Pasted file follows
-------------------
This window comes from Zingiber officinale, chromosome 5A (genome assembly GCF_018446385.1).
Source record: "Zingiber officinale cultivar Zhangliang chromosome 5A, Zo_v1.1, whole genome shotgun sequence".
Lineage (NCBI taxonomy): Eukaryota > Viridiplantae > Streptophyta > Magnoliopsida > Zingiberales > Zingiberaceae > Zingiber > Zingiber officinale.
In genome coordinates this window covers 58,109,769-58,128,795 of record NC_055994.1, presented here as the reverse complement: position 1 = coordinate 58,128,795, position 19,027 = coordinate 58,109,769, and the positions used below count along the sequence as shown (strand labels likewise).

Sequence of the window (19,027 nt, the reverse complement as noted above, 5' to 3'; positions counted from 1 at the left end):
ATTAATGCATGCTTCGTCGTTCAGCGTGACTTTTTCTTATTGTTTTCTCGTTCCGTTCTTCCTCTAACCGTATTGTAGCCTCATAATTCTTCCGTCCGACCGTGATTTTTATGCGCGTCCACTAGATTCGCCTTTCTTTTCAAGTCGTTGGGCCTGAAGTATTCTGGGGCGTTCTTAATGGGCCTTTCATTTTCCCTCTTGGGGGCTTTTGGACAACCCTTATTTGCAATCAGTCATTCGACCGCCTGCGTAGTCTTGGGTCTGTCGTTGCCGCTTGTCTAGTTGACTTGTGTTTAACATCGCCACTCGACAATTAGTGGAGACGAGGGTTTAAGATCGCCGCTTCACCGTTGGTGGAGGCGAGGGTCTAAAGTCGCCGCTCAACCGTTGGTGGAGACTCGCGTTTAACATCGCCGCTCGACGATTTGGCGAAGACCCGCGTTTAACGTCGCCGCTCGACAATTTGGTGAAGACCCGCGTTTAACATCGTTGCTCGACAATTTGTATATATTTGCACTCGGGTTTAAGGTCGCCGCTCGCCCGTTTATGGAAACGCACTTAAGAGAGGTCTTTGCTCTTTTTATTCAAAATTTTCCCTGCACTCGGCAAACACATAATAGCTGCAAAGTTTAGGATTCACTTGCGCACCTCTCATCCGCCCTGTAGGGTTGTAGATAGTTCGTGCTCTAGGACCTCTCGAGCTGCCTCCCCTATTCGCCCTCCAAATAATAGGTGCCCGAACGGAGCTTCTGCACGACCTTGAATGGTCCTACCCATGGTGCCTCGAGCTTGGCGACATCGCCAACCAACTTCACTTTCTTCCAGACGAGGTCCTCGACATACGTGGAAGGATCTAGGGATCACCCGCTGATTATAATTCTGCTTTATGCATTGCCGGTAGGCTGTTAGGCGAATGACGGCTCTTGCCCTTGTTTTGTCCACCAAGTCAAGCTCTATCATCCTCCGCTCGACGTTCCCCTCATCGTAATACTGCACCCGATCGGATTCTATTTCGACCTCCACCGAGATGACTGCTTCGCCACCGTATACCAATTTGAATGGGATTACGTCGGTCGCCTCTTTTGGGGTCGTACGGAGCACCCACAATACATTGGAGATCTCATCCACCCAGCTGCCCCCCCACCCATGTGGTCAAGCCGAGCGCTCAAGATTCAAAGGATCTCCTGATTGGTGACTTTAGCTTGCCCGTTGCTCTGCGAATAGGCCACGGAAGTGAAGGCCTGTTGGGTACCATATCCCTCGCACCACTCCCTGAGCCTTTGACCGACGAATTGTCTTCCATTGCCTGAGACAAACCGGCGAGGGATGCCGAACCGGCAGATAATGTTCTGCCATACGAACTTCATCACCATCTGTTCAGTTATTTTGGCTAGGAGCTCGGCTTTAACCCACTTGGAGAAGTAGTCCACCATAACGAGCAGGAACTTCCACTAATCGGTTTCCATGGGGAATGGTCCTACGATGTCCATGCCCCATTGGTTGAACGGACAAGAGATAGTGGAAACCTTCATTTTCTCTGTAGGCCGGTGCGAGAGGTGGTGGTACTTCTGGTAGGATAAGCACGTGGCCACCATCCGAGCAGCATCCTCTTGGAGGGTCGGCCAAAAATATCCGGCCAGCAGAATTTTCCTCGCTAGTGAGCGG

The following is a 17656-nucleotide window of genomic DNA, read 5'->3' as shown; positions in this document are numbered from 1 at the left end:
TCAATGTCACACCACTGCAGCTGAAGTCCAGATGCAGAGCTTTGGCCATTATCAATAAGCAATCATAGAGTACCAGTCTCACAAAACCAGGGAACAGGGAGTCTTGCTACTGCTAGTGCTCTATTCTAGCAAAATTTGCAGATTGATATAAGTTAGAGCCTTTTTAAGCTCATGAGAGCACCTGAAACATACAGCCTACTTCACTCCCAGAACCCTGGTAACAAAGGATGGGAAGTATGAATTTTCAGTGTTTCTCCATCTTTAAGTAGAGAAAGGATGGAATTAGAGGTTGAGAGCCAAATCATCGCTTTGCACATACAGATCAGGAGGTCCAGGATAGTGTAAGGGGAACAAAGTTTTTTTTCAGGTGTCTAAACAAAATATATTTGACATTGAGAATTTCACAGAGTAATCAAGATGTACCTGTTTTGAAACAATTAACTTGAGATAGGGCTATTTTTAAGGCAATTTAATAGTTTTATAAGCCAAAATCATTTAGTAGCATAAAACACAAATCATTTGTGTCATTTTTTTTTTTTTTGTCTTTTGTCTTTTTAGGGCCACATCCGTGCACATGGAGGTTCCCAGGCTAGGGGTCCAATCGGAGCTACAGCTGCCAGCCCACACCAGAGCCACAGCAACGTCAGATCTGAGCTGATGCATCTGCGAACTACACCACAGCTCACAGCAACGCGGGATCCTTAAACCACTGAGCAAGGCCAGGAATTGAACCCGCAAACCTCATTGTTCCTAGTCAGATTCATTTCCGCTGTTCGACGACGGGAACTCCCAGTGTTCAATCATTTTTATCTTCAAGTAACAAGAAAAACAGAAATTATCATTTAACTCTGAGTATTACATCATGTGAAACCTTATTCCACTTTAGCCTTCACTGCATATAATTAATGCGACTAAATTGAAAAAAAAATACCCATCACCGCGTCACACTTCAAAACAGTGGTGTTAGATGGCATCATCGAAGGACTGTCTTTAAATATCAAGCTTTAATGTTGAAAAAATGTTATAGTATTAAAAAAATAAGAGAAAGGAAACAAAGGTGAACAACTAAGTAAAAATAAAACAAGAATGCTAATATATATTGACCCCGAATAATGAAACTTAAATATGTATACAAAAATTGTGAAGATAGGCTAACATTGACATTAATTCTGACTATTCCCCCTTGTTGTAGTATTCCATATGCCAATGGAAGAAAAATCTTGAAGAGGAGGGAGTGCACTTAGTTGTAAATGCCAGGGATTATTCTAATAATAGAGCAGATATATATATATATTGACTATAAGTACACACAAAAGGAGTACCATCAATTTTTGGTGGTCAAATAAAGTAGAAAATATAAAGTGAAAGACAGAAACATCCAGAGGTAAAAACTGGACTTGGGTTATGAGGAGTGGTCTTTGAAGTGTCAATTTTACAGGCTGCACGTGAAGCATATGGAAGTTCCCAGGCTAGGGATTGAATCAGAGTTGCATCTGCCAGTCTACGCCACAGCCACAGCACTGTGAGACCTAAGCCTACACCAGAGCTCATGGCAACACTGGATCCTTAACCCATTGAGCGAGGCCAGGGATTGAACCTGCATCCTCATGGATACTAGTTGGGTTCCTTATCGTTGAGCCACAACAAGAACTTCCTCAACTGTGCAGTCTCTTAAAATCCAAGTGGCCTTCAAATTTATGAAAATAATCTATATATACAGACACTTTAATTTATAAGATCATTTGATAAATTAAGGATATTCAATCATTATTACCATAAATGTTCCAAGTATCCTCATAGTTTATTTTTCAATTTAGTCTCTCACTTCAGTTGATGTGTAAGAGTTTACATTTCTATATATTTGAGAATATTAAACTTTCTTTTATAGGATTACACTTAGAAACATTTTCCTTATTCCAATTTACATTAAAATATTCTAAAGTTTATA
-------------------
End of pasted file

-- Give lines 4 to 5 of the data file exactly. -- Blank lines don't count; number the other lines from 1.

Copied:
In genome coordinates this window covers 58,109,769-58,128,795 of record NC_055994.1, presented here as the reverse complement: position 1 = coordinate 58,128,795, position 19,027 = coordinate 58,109,769, and the positions used below count along the sequence as shown (strand labels likewise).

Sequence of the window (19,027 nt, the reverse complement as noted above, 5' to 3'; positions counted from 1 at the left end):